Tag Archives: Music

Research About Listening

This is a guest post by Amanda Krause, a post graduate student at Heriot Watt University who’s researching everyday music listening habits. She has a few online music questionnaires and is looking for music fans to help answer a few questions.


My name is Amanda Krause. I am a post graduate student at Heriot Watt University in Edinburgh, researching in the field of applied psychology. My research interests center on how we use music in our everyday lives, and particularly how we use and listen to music in relation to current and changing technology.

I have created the website researchaboutlistening.com and Twitter account (@StudyListening) to promote and engage with others about my research. On my website I have different opportunities for people to participate: right now there are four online questionnaires on the site that you can take part in. As I continue my work, different opportunities and information will be added to the website. And I try to share interesting, music-relevant information and links via my twitter account.

Two of the current studies are related to making playlists as a way that people are now able to listen to music.  My previous research revealed that there are 5 different types of playlists that people tend to make; for example, playlists might be based on musicians, music genres, or for a certain activity or occasion. But I want to know more about playlists; but to do that, I need your help!

Playlists are just one way people can listen to music. What about shuffling music, and how mobile devices allow people to carry around massive amounts of music with them? There’s lot of ways that people engage with music and technology in their everyday lives.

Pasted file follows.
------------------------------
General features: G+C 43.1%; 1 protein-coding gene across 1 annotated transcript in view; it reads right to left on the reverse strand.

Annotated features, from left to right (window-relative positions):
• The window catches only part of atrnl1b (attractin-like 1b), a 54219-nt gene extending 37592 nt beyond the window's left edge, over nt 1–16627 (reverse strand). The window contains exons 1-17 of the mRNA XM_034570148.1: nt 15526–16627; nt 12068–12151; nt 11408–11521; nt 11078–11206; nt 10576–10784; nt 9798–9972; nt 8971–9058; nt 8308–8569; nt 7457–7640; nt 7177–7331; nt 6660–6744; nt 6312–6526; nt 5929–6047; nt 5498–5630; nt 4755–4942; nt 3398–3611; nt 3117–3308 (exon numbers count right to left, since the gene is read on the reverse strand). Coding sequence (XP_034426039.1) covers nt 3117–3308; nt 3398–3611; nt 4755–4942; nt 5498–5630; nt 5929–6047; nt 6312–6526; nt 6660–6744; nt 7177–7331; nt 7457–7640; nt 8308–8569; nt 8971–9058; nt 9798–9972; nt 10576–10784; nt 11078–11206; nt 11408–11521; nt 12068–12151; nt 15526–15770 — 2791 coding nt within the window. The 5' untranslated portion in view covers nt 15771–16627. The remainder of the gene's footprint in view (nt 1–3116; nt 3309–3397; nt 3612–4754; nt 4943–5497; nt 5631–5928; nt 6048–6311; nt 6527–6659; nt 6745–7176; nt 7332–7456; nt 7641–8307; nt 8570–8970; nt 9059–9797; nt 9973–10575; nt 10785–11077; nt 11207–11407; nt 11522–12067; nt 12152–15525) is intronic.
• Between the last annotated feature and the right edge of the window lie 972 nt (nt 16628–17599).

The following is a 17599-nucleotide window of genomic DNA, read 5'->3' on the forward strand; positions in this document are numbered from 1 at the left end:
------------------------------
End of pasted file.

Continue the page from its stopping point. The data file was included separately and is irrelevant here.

Everyone, be it musicians or listeners can take part in my research. Since it’s about everyday listening, no one needs to be an expert in any way. I’m looking to uncover how music is used in our present lives, so please take part if you can.


Quick links to the current  surveys:

  • Social Network Fans Study: Questionnaire to examine how individuals use social networks to interact with and/or find out information about musicians.
  • Listening Study: Questionnaire to examine how individuals access and listen to music on a daily basis.
  • Future Playlists Study: Questionnaire to examine how individuals listen to music.


Spotify vs. Apple iCloud

Depending on which side of the wall you sit, Apple’s iCloud is either the greatest advance in music technology since the original iTunes or it’s just another (albeit very slick) music locker service. One thing is clear however: the emphasis is still very much on music that you already own. iCloud is not a direct competitor to Spotify: it’s a scan-and-match music locker to compete with Google Music and Amazon Cloud Drive, rather than a subscription service that gives you instant access to millions of tracks.

There are however more similarities between iCloud and Spotify compared with the other lockers: both have licensing agreements with the major record labels (although many independent labels are excluded from iCloud) and neither Spotify nor iCloud require you to upload music before you can listen to your songs on other devices.


Absolution for Your Downloading Sins

Both Spotify and iCloud offer solutions to music pirating, but while Spotify simply makes their service easier and faster to use compared with downloading, Apple has chosen to position iTunes Match as a way to monetize illegal downloads. It’s a clever strategy, as it provides absolution to the pirates and cash to the record labels. As TuneCore CEO Jeff Price says:

“The truly innovative and radical part of the iCloud service is its ability to allow copyright holders – the labels, artists, publishers and, possibly the songwriter – to make money off of music not bought the first time around. Each time a subscriber streams or re-downloads a song via the iCloud service, the label and publisher (and possibly the songwriter for the public performance) get paid.”